In light of this, I'd say the aftermarket exhaust may be the root cause:

  • I know nothing about this exhaust in terms of brand, specifications or cost, but if it has a larger backpressure than the factory setup at idle, it is a plausible explanation for Observation 1.

  • As for Observation 2, at higher loads the fuel management is designed to target a richer AFR, so the larger pressure drop may be less of an issue here.

How to verify this is the root cause

It should be obvious: go back to the factory exhaust and see what happens to the fuel trims! :)

If you see the LTFT's go back to normal at warm idle, the root cause would be confirmed.

  • 2
    Next Level answer Zaid. This is gold. Commented Jan 11, 2016 at 23:39
  • Thank you Zaid for a very thorough explanation. There could be a post MAF leak due to cracks in the turbo inlet housing. This is a very cheaply made a two piece plastic part where two pieces are literally glued to one another and separates. I have seen another user of my intake have this piece crack, but the unmetered air was so high that it caused a CEL. I always thought that if this were the cause, I would get CEL because these turbo engines suck so much air and a small crack can easily be detected.
    – DerStig
    Commented Jan 12, 2016 at 0:56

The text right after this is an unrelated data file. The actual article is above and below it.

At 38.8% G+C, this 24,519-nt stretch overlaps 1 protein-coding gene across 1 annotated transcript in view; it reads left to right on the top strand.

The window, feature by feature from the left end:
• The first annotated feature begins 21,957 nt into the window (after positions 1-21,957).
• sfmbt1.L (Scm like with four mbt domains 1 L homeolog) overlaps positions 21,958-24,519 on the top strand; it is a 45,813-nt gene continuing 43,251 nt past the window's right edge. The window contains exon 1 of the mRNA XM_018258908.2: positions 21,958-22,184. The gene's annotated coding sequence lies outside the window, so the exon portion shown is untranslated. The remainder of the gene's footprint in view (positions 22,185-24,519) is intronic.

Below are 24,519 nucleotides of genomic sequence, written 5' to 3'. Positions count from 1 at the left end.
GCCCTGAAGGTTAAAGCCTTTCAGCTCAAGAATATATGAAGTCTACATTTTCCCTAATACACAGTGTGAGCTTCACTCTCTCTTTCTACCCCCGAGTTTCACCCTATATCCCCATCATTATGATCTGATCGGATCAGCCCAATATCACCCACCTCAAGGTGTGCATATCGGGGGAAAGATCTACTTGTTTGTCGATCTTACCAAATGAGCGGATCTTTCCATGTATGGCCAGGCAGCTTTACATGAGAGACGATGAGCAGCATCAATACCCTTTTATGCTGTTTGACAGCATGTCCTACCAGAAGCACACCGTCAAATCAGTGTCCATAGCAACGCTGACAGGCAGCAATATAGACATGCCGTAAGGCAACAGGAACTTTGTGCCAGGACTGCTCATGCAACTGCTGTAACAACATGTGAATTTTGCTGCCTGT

• The exhaust I have is "Eisenmann Race". It is probably the most aggressive sounding exhaust for this car, it's very loud, and is installed by cutting the factory muffler out and slipping it on to the center pipe by clamps. You may be right about this, but then why would one side read different than the other side? Could this issue be related to vacuum leak/vacuum line? When this exhaust is installed, installer plugs the vacuum line which is connected to a back pressure valve in the oem exhaust. In the aftermarket exhaust the vacuum line is not used, hence its zip tied and plugged.
    – DerStig
    Commented Jan 12, 2016 at 0:58
  • @DerStig regarding your intake, the leak would have to be at the turbo outlet for metered air to be lost. That won't happen at the turbo inlet side. Regarding your exhaust setup, what you're saying about this backpressure valve could be the key here. Where does it connect from and where does it connect to? And which side did the installer plug the line? Is there a hole on the other side? Regarding the imbalance between the banks, it's quite possible that one of the exhaust sides has more restriction, leakier gasket, etc.
    – Zaid
    Commented Jan 12, 2016 at 4:45
  • Thank you Zaid. I uploaded two pictures to my album to show one side of the exhaust. imageshack.com/a/sal4/1. This is the stock exhaust. In stock exhaust, each side has a valve (2nd pic close up) that the vacuum line is plugged to. This valve controls a flap inside the exhaust which is closed at idle or low rpm (below 3000rpm) to reduce noise and also increase low end torque. After 3,000 rpm valve opens to increase noise. In my exhaust, there is no valve or flap so all 4 pipes are straight through. The installers zip tie the vacuum line and plug it with a bolt.
    – DerStig
    Commented Jan 12, 2016 at 14:20